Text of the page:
Heralds went to school at a very young age and were taught to read and to write. They had to memorize all of the coats of arms that were in existence, and they were used at battles to help determine where the positions of the enemy and allied knights were on the battlefield.
Heralds had their own language for describing the shields, called Blazon.
All coats of arms were described in this language; it was an abbreviated way to describe what could be a very complicated coat of arms. Click to Jump to Blazon details.
These images downloaded from "Designs of Wonder" at: www.designsofwonder.com
These arms and more can be found on Phil Bagnall's (thanks Phil!) website
- (temporarily unavailable)
Geoffrey de Bagenholt
This Image from Brian Timms'
|Blazon to English||Meaning|
|Or = Gold||generosity and elevation of mind|
|Argent = Silver||peace and sincerity|
|Gules = Red||warrior, brave and strong but generous and just; the martyr's colour|
|Azure = Blue||truth and loyalty|
|Vert=Green||hope, joy and love|
|Sable = Black||constancy or grief|
There are no fixed
shades for heraldic colours. If the official description of a coat of
arms gives its tinctures as Gules (red), Azure (blue) and Argent (white
or silver) then, as long as the blue is not too light and the red not
too orange, purple or pink, it is up to the artist to decide which particular
shades they think are appropriate.
|Anchor -||represents hope|
|Arrow -||symbolizes readiness(for battle)|
|Battle Axe -||symbol of the execution of military duty|
|Bear -||strength, cunning, and protection toward one's own kin|
|Boar -||bravery; one who fights to the death|
|Boar's head -||hospitality|
|Bow -||same as arrow, usually go together|
|Bull -||valor, bravery, generosity; horns represent strength and fortitude|
|Camel -||patience and perseverance|
|Cock -||courage and perseverance; badge of a hero|
|Cypress -||death and eternal life thereafter|
|Dolphin -||swiftness, diligence, and love(dolphin depicted having scales)|
|Dragon -||valor and protection|
|Eagle -||person of deeds and of noble nature, strength, bravery and alertness - wings symbolize protection|
|Scallop Shell -||traveller to far places; victorious naval commander|
|Goat -||one who wins through politics|
|Griffin -||valour and bravery|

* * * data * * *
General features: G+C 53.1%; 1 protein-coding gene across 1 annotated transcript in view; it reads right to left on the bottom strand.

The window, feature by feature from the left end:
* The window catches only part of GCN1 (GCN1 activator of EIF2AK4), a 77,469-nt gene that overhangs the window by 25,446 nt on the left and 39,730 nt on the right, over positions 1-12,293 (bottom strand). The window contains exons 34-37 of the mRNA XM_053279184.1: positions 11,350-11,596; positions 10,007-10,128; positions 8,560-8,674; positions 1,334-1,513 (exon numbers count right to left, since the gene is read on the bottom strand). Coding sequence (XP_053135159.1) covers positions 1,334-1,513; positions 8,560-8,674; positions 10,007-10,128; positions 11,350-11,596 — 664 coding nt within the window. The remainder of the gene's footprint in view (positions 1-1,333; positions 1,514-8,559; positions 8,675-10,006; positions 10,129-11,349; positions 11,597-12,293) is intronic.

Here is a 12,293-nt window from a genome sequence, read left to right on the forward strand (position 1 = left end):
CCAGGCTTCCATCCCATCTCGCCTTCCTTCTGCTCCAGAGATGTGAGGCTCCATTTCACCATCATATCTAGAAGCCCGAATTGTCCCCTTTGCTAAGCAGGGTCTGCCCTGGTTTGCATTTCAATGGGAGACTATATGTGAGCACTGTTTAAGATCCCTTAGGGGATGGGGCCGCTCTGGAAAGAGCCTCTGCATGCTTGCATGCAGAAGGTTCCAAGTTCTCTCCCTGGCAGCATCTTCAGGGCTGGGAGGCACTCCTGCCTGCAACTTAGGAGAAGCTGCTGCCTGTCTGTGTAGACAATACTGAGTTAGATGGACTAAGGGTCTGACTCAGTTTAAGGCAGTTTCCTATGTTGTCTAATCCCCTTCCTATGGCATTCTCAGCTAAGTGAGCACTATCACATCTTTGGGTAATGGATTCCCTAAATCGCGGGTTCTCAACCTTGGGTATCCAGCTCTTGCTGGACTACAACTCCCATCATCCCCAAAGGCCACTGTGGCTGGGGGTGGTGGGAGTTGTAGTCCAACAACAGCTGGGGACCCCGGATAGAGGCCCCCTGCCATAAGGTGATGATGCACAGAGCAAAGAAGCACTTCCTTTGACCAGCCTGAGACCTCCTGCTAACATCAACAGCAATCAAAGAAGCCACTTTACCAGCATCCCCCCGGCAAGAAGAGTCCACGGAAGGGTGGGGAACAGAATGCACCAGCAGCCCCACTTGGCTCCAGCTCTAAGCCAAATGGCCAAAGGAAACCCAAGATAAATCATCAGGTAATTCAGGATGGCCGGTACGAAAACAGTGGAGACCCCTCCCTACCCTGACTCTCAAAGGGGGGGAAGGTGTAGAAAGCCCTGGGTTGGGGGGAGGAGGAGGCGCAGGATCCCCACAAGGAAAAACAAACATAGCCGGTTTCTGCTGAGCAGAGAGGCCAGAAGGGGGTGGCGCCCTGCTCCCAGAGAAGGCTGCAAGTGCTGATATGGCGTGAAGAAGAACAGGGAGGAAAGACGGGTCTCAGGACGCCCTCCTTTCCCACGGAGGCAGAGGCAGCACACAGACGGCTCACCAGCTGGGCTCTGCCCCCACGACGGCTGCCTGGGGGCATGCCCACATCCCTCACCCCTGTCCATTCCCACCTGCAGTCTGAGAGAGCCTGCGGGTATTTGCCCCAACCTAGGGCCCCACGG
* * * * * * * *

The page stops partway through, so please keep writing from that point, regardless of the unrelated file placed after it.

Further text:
|Hand -||sincerity, faith, and judgement|
|Harp -||composed person of tempered judgement; contemplation|
|Hawk -||one who does not rest until he achieves his objective|
|Heart, Flaming -||intense, burning affection|
|Heart, Human -||clarity and sincerity|
|Hind (female deer) -||peace and harmony|
|Horse -||readiness for all events|
|Horseshoe -||good luck and safeguard against evil spirits|
|Laurel -||peace and/or triumph|
|Lightning Bolt -||swiftness and power|
|Lion -||dauntless courage|
|Oak Tree -||great age and strength; w/ acorns: continuous growth and fertility|
|Ostrich -||willing obedience and serenity|
|Otter -||individual who lives life to fullest|
|Peacock -||beauty, power and knowledge|
|Pelican -||(shown piercing her breast to feed her young) self-sacrifice, person of charitable nature|
|Portcullis -||protection in an emergency|
|Rainbow -||good times after bad|
|Ram -||leader, represents authority|
|Raven -||divine providence|
|Rock -||symbol of safety and protection; a refuge|
|Rose, red -||grace and beauty|
|Rose, white -||faith and love|
|Spear -||honorable warrior, valiant knight|
|Spur -||preparedness, readiness for battle|
|Stag -||one who will not fight unless severely provoked; peace and harmony; antlers represent strength and fortitude|
|Sun -||(in splendour) glory and splendour; fountain of life|
|Swan -||poetic harmony and learning|
|Sword -||justice and honor|
|Tree trunk -||(sprouting) new life sprouting from old|
|Unicorn -||extreme courage|
|Vine tree -||strong and lasting friendship|
|Wings -||swiftness and protection|
|Wolf -||reward from perseverance and hard industry|
|Wyvern -||valour and protection|
Some heraldic links:
The Association of Amateur Heralds